TD;LR: You’ll need to make sure SPF, DKIM and DMARC are setup properly for your domain and each service you use to send email to be sure you stay out of SPAM.
If you’re using any sort of email marketing platform, you likely received an email informing you of the changes Gmail and Yahoo! are making as of February 1, 2024 to tighten email authentication in order to fight SPAM.
This is a good thing, for all of us, but it means you likely need to make some updates to DNS (Domain Name System).
Below is a quick guide on what you should do:
SPF stands for Sender Policy Framework. It’s a DNS record that authenticates who is allowed to send email from your domain.
Keep in mind, if you’re sending email from different places (like your website), those details need to be added into your SPF record as well to be sure email is authenticated properly when sending form details or other transactional emails.
DKIM stands for DomainKeys Identified Mail. It is another DNS record that indicates email was sent by the domain owner.
Again, if you’re using multiple systems, you may need to add multiple DKIM records to DNS. For example, if you’re using a transactional email service, like Postmark or Mailgun, both will require a specific DKIM record to authenticate as an authorized sender of the domain.
DMARC stands for Domain-based Message Authentication, Reporting, and Conformance. This one is to help protect domain owners email from unauthorized use and spoofing.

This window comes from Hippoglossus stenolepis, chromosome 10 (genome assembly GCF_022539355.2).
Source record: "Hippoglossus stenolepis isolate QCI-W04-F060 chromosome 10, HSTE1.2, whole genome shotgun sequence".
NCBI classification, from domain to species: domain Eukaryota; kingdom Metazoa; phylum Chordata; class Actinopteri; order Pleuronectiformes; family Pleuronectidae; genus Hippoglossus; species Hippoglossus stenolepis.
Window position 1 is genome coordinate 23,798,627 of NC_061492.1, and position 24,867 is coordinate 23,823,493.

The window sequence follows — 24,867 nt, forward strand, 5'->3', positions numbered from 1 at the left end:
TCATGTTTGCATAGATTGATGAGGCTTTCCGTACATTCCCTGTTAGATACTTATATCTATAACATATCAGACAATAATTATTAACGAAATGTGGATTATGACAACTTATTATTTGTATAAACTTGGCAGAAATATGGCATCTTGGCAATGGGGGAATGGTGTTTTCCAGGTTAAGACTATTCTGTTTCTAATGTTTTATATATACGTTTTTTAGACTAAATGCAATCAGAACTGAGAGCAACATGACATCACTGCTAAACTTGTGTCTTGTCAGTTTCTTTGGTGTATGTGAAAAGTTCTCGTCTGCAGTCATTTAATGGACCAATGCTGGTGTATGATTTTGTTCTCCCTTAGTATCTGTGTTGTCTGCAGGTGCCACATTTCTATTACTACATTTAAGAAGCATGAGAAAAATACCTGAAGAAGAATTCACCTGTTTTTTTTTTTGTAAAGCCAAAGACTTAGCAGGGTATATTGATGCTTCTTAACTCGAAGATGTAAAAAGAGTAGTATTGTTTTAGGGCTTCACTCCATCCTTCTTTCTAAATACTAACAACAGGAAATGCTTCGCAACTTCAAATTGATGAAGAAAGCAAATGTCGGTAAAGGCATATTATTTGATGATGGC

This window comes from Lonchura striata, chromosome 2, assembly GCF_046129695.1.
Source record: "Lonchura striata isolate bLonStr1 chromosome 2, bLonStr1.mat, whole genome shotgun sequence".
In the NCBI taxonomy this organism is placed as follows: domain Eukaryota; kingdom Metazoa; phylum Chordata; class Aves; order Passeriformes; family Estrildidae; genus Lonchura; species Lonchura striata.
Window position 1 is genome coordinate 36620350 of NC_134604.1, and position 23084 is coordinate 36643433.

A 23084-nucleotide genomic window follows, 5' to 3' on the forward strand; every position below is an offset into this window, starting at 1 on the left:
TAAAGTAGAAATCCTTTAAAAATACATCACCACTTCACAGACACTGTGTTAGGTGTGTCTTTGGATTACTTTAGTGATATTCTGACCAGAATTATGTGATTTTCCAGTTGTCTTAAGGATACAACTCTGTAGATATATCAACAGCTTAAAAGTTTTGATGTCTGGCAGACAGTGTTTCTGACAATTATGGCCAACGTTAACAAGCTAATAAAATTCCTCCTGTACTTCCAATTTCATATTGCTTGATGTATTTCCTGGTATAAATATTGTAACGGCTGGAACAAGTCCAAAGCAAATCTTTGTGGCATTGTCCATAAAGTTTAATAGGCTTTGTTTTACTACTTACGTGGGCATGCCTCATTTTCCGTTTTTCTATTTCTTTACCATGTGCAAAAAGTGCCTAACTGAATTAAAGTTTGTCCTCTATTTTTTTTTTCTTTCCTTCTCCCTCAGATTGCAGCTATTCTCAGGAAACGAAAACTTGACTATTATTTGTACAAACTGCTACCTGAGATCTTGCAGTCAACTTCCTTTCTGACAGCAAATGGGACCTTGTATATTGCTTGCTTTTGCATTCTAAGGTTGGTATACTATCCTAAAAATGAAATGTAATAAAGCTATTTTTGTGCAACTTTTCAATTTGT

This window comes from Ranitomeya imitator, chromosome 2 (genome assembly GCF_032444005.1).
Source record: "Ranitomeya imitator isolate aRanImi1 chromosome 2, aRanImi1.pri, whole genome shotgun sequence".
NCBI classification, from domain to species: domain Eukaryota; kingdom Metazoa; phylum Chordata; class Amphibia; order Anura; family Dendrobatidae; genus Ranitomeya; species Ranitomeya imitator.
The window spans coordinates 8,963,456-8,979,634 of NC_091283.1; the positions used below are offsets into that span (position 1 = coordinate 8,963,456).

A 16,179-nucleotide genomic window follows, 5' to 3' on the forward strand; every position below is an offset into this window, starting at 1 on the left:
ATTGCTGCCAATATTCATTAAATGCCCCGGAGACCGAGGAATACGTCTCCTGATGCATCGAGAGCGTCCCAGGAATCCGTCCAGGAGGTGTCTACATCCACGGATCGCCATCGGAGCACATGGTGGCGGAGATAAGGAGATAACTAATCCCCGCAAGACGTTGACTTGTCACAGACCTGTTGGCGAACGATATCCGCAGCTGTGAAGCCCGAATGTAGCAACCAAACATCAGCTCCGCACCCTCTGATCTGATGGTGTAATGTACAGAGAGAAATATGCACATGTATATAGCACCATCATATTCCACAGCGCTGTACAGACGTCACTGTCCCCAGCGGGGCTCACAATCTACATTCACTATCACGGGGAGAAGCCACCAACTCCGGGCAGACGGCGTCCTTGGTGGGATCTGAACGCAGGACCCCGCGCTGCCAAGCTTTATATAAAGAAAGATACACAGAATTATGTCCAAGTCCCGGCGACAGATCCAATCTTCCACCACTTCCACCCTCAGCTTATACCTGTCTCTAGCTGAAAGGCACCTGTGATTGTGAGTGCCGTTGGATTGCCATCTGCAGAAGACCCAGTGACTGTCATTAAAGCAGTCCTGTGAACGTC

Before setting up DMARC, you’ll need to be sure SPF and DKIM are implemented properly.
Once you’re all set, to get started with DMARC, we recommend setting up a free monitor that sends you a weekly digest to help you understand and setup DMARC. If in your report you’re seeing a lot of email being sent from sources that aren’t aligned with SPF and/or DKIM, you’ll need to investigate further and figure out if they are legit sources or not. If they are, you’ll need to find the proper SPF and DKIM records to add so those sources are authenticated. If they aren’t, you may have someone spoofing your domain and require additional steps to lock DMARC down further so those emails are rejected.
The last thing is your SPAM rate. Try to make sure it’s obvious to subscribers why they are getting your emails and making it crystal clear how/where to unsubscribe. If your SPAM rate increases above 0.3%, it’ll be hard to recover and your domain will be flagged to have all email coming from it to go to SPAM.
That’s the nitty gritty of it.
Not a fan of dealing with this kind of stuff? Let’s find time to chat and determine if one of our services would be a good fit to support you and your website.